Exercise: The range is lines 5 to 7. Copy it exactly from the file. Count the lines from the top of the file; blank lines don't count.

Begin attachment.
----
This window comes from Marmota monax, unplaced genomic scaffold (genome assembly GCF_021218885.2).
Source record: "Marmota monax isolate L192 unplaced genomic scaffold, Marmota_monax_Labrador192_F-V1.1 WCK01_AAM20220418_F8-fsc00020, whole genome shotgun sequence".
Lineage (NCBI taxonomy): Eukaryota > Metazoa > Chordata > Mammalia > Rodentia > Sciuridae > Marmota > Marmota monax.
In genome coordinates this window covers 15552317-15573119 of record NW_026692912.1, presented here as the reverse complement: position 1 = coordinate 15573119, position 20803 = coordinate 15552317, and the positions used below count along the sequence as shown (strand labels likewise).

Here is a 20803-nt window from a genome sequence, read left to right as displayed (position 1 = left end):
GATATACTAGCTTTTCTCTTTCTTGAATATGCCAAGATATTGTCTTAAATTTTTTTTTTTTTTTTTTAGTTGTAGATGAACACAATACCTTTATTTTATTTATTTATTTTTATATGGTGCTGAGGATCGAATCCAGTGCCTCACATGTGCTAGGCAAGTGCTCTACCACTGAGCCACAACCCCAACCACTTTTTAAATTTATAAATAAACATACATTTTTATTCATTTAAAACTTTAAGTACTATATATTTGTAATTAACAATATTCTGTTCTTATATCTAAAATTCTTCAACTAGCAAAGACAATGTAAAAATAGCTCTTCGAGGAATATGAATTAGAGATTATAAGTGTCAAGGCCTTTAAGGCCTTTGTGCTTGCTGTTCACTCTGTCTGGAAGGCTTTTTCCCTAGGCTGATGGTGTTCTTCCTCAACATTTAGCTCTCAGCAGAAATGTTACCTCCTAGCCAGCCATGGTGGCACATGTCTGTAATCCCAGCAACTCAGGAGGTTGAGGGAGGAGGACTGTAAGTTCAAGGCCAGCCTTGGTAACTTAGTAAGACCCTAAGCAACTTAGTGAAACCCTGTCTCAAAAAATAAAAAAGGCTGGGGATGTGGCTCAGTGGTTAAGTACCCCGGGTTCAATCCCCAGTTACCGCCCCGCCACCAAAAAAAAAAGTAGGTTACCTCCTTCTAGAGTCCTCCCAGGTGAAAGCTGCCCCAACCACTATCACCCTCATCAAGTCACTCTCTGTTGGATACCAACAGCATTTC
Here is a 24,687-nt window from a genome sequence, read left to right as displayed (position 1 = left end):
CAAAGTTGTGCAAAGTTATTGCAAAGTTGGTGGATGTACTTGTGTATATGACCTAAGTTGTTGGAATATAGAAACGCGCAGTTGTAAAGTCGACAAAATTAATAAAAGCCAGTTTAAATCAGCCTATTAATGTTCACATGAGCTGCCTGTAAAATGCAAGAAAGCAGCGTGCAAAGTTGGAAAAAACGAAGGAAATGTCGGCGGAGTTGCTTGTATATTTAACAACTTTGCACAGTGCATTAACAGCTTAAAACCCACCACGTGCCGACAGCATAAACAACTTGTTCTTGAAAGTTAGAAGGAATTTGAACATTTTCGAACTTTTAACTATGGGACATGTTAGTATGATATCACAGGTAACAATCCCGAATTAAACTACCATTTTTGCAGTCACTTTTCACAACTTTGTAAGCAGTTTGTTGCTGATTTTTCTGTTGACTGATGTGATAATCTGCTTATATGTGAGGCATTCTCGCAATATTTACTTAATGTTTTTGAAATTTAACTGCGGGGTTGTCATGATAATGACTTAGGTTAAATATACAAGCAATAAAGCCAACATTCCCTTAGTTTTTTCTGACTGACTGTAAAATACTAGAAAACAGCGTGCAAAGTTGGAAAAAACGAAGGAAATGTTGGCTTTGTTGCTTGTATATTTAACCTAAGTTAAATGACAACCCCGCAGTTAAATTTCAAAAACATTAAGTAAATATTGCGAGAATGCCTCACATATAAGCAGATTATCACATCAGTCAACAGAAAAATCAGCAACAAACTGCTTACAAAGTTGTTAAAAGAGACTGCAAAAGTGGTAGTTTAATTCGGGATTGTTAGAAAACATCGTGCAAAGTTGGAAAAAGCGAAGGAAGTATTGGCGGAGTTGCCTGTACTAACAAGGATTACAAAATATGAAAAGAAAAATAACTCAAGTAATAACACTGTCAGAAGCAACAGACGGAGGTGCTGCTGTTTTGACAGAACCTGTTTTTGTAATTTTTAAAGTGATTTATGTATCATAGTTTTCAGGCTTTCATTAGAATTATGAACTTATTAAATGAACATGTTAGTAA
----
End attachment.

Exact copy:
Here is a 20803-nt window from a genome sequence, read left to right as displayed (position 1 = left end):
GATATACTAGCTTTTCTCTTTCTTGAATATGCCAAGATATTGTCTTAAATTTTTTTTTTTTTTTTTTAGTTGTAGATGAACACAATACCTTTATTTTATTTATTTATTTTTATATGGTGCTGAGGATCGAATCCAGTGCCTCACATGTGCTAGGCAAGTGCTCTACCACTGAGCCACAACCCCAACCACTTTTTAAATTTATAAATAAACATACATTTTTATTCATTTAAAACTTTAAGTACTATATATTTGTAATTAACAATATTCTGTTCTTATATCTAAAATTCTTCAACTAGCAAAGACAATGTAAAAATAGCTCTTCGAGGAATATGAATTAGAGATTATAAGTGTCAAGGCCTTTAAGGCCTTTGTGCTTGCTGTTCACTCTGTCTGGAAGGCTTTTTCCCTAGGCTGATGGTGTTCTTCCTCAACATTTAGCTCTCAGCAGAAATGTTACCTCCTAGCCAGCCATGGTGGCACATGTCTGTAATCCCAGCAACTCAGGAGGTTGAGGGAGGAGGACTGTAAGTTCAAGGCCAGCCTTGGTAACTTAGTAAGACCCTAAGCAACTTAGTGAAACCCTGTCTCAAAAAATAAAAAAGGCTGGGGATGTGGCTCAGTGGTTAAGTACCCCGGGTTCAATCCCCAGTTACCGCCCCGCCACCAAAAAAAAAAGTAGGTTACCTCCTTCTAGAGTCCTCCCAGGTGAAAGCTGCCCCAACCACTATCACCCTCATCAAGTCACTCTCTGTTGGATACCAACAGCATTTC
Here is a 24,687-nt window from a genome sequence, read left to right as displayed (position 1 = left end):